When Debbie Buonopane was infected with the novel coronavirus earlier this month, the emergency room nurse relayed to her family that she didn’t think she would last long.A Navy veteran and breast cancer survivor, Buonopane had been treating coronavirus patients at Brigham and Women’s Hospital in Boston when she began to experience some of the virus’s symptoms.
At one point, the pain in her knees and ankles was so extreme that it felt as if someone was stabbing her with a knife, she said.“I told my mother, ‘I’m going to die,’” the 58-year-old recalled to reporters.So when Buonopane survived the virus and exited Brigham and Women’s on Thursday afternoon, a walk she has made countless times in her 31 years working there, it was nothing short of a celebration.
Surrounded by dozens of masked doctors, nurses and hospital staffers cheering her every movement, Buonopane held up the cardboard get-well card from the co-workers who treated her at her place of employment.“You have my heart!” she yelled out from underneath her yellow mask to the staffers, tapping her hand against her chest.Just before a police escort accompanied her from the hospital to her home in Quincy, Mass., Buonopane vowed to not only return to work soon but to treat covid-19 patients once she was cleared for duty.“When I get better, I am going back to my job,” she told the Boston Globe.
Speaking to reporters Thursday, she added, “When I get back to work, I’m going to make sure I take care of everyone the same way.”The scene was the latest public display of gratitude from health-care workers to patients who have survived the virus, which has killed nearly 50,000 people in the United States. It was also a reminder of the real danger that staffers face every day while on the front lines against the pandemic.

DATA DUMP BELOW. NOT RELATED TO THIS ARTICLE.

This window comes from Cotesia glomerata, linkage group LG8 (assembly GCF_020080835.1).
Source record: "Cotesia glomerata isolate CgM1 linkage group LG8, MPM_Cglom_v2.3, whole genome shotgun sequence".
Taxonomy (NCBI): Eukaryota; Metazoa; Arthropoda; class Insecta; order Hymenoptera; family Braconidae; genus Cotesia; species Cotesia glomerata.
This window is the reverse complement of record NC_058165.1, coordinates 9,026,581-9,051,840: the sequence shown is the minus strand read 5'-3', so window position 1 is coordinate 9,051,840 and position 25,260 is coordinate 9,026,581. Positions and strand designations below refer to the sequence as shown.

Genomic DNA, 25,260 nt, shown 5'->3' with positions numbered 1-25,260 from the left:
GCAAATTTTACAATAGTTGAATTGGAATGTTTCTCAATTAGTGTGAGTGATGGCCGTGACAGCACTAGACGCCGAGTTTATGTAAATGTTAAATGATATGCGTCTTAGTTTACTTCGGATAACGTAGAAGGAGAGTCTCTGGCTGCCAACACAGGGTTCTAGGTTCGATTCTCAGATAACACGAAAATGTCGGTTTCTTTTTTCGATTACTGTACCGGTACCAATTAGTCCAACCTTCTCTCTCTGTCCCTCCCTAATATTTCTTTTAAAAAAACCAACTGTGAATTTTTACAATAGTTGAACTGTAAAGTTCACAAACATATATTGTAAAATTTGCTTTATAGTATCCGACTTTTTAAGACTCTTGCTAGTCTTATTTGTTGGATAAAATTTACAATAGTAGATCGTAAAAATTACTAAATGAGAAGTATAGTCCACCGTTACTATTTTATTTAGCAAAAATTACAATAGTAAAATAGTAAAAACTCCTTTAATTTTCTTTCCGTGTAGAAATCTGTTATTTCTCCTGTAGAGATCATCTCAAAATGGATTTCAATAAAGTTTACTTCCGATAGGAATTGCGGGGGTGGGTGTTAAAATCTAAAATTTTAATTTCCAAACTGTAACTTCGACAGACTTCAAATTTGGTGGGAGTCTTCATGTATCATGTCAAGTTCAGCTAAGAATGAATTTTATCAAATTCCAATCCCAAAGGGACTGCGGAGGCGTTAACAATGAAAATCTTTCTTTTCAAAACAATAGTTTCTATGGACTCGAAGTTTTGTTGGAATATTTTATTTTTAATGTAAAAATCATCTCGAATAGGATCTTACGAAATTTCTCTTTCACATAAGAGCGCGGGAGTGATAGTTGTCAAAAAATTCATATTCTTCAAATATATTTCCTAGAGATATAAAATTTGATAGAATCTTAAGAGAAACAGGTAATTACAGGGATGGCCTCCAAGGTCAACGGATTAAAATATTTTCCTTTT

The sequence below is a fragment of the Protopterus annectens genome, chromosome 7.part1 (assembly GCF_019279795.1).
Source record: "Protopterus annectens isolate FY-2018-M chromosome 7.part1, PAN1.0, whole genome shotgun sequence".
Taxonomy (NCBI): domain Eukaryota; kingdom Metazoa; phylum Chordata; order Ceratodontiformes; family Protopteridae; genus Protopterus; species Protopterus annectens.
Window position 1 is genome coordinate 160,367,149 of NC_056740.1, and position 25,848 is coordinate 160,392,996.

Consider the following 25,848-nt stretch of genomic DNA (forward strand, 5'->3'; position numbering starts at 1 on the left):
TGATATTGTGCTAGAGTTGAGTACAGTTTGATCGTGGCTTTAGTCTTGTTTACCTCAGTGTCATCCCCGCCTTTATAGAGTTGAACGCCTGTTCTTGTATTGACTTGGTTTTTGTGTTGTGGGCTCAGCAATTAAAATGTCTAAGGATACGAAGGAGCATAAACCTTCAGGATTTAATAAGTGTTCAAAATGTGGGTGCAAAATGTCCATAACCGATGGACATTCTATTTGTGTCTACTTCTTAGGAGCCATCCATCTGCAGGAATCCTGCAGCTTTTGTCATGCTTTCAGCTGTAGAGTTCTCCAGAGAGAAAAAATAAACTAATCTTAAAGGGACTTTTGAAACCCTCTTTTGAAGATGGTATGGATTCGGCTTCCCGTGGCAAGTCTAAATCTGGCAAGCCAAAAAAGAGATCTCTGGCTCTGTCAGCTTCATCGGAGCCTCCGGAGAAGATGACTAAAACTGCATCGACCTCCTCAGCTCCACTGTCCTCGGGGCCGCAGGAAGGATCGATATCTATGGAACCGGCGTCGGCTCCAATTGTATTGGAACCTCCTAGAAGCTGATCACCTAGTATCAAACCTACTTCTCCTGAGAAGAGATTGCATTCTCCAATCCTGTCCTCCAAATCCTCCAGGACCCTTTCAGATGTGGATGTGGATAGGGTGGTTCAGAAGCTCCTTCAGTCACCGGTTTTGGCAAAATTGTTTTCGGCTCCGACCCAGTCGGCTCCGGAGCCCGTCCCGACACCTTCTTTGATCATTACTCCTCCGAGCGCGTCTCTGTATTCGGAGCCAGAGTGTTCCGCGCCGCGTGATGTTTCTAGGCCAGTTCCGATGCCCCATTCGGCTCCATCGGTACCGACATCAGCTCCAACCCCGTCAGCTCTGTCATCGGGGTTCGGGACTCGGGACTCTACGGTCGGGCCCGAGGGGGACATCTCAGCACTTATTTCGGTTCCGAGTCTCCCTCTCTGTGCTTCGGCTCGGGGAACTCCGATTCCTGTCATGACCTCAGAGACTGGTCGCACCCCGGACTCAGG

Since the start of the outbreak, the number of American health-care workers with covid-19 has shot upward. An analysis released earlier this month by the Centers for Disease Control and Prevention found that about 9,000 health-care workers have tested positive for the coronavirus, The Washington Post’s Ariana Eunjung Cha reported.
The analysis found that most of those infected were workers who are white, female and in their 40s.Boston has become a hot spot for infections; Vice President Pence recently said the White House was closely watching the Boston area. On Sunday, Massachusetts Gov. Charlie Baker (R) said the state was “right in the middle of the surge.” As of early Friday, the state had more than 46,000 confirmed cases of coronavirus and 2,360 deaths.
It remains unclear where or how Buonopane came down with the virus. She said she initially did not wear a mask while treating patients but eventually wore a mask and personal protective equipment, according to the Globe.As more Brigham and Women’s employees have been infected in recent weeks, the hospital has adjusted its safety measures to help curb the rate of infection.